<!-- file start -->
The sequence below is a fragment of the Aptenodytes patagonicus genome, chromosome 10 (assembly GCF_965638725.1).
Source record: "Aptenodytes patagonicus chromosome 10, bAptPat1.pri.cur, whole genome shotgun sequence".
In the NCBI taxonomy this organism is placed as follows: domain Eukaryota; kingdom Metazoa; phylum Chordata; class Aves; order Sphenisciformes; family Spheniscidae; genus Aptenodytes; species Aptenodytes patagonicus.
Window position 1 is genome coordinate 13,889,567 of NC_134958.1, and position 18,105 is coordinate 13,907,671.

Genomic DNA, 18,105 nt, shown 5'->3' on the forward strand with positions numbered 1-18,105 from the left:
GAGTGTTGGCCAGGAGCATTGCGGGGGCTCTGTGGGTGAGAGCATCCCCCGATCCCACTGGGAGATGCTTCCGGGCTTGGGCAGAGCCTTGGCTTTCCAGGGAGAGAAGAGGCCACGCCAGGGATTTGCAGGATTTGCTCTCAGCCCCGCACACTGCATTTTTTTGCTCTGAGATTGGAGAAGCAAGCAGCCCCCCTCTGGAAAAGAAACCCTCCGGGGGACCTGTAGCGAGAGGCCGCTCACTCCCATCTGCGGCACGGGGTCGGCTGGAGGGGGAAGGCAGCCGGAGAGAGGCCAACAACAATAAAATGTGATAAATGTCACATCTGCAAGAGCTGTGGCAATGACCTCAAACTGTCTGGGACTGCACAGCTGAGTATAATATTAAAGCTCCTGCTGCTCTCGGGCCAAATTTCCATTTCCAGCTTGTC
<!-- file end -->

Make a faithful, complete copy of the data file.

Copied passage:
The sequence below is a fragment of the Aptenodytes patagonicus genome, chromosome 10 (assembly GCF_965638725.1).
Source record: "Aptenodytes patagonicus chromosome 10, bAptPat1.pri.cur, whole genome shotgun sequence".
In the NCBI taxonomy this organism is placed as follows: domain Eukaryota; kingdom Metazoa; phylum Chordata; class Aves; order Sphenisciformes; family Spheniscidae; genus Aptenodytes; species Aptenodytes patagonicus.
Window position 1 is genome coordinate 13,889,567 of NC_134958.1, and position 18,105 is coordinate 13,907,671.

Genomic DNA, 18,105 nt, shown 5'->3' on the forward strand with positions numbered 1-18,105 from the left:
GAGTGTTGGCCAGGAGCATTGCGGGGGCTCTGTGGGTGAGAGCATCCCCCGATCCCACTGGGAGATGCTTCCGGGCTTGGGCAGAGCCTTGGCTTTCCAGGGAGAGAAGAGGCCACGCCAGGGATTTGCAGGATTTGCTCTCAGCCCCGCACACTGCATTTTTTTGCTCTGAGATTGGAGAAGCAAGCAGCCCCCCTCTGGAAAAGAAACCCTCCGGGGGACCTGTAGCGAGAGGCCGCTCACTCCCATCTGCGGCACGGGGTCGGCTGGAGGGGGAAGGCAGCCGGAGAGAGGCCAACAACAATAAAATGTGATAAATGTCACATCTGCAAGAGCTGTGGCAATGACCTCAAACTGTCTGGGACTGCACAGCTGAGTATAATATTAAAGCTCCTGCTGCTCTCGGGCCAAATTTCCATTTCCAGCTTGTC